THE Philippines ranks poorly among the Association of Southeast Asian Nations (Asean) destinations in terms of cultural experiences as a tourist’s motivation for visiting.
The views of international travelers were contained in Frost & Sullivan’s 2022 Consumer Insight Survey of Target Markets commissioned by the Department of Tourism (DOT) in 2021. Among the items surveyed was the image of the Philippines as a destination versus leisure travelers’ motivation, by asking respondents the question: “Before Covid-19, to what extent do you agree with the following statement: (Country) is an ideal destination for?” The survey showed that the Philippines specifically ranked lowest in terms of historical landmarks (51 percent); and very poorly for cultural/art activities (29 percent), or museums and religious/places of worship (11 percent); poorly in food explorations/cooking classes (27 percent); and average on city trips (34 percent).
Speaking at the Kapihan sa Manila Bay on Wednesday about the new tourism branding campaign, Tourism Secretary Christina Garcia said, “Global trends supported by data from various reliable and reputable tourism-related publications have indicated that post-pandemic, people’s reasons for travel have also changed, chief of which is that people now wish to have some sense of substantive, immersive, and authentic cultural experiences.”
She added, “People also value the opportunity to get to know communities. These trends correspond very well to the assets of Philippine tourism that have yet to be fully maximized–our culture, our people, our communities. And that is why the enhanced tourism slogan will give our country an opportunity to market itself not just as a fun destination, which it will continue to be, but also a destination for everything else that includes highlighting our culture and our people.”
Tops in adventure activities
On the upside, the survey showed the Philippines ranked among the top three Asean destinations for sun, beaches, and islands (76 percent); nature, national parks, forests (50 percent); mountains, hiking, trekking (38 percent, and scoring the highest among adventure activities); and diving and water sports (34 percent). For sun and fun, the Philippines ties with Indonesia, ranking closely behind Thailand. For nature pursuits, the Philippines, Malaysia and Indonesia are ranked close together. For water sports, the Philippines ranks high with the rest of the world.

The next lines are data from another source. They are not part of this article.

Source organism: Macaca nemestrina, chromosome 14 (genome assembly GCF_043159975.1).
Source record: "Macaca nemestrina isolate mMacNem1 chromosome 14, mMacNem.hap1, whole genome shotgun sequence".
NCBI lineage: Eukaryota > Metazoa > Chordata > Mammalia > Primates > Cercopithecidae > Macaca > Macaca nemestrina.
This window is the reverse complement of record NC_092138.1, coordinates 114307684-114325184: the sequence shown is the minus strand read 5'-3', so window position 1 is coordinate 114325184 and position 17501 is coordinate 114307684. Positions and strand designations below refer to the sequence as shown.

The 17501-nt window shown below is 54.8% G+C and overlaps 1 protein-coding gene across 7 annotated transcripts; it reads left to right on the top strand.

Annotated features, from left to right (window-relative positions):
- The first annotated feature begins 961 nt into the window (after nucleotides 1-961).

The Philippines also ranks fairly well in other tourism products, such as romantic getaways (21 percent, and scoring the highest); nightlife and entertainment (15 percent, ranking high, but slightly below Thailand and Singapore; spa/wellness/health/medical (4 percent); farm/plantation/ vineyard (ranked high); and casino/gaming (ranked high, but below Singapore), those surveyed indicated they were not very aware of these other offerings, or were just not interested in these.
With these survey results, according to the just approved National Tourism Development Plan (NTDP) 2023-2028, “[Fully] aware that the Asean member states at first glance appear to offer broadly similar tourism products, it will be crucial to invest for the long term in defining our cultural experiences to stand out in Asean’s highly competitive tourism environment more effectively.” The NTDP is a blueprint of strategies and programs for government to attain tourism targets, and lift the industry’s contribution to economic growth.
Under the baseline scenario, the DOT is targetting to attract 4.8 million international tourists this year, 7.7 million in 2024, 8.4 million in 2025, 9.3 million in 2026, 10.2 million in 2027, and 11.5 million in 2028.
The Frost and Sullivan survey was carried out via online panel survey of 8,511 respondents as well as focus group discussions and in-depth interviews across 13 source markets.
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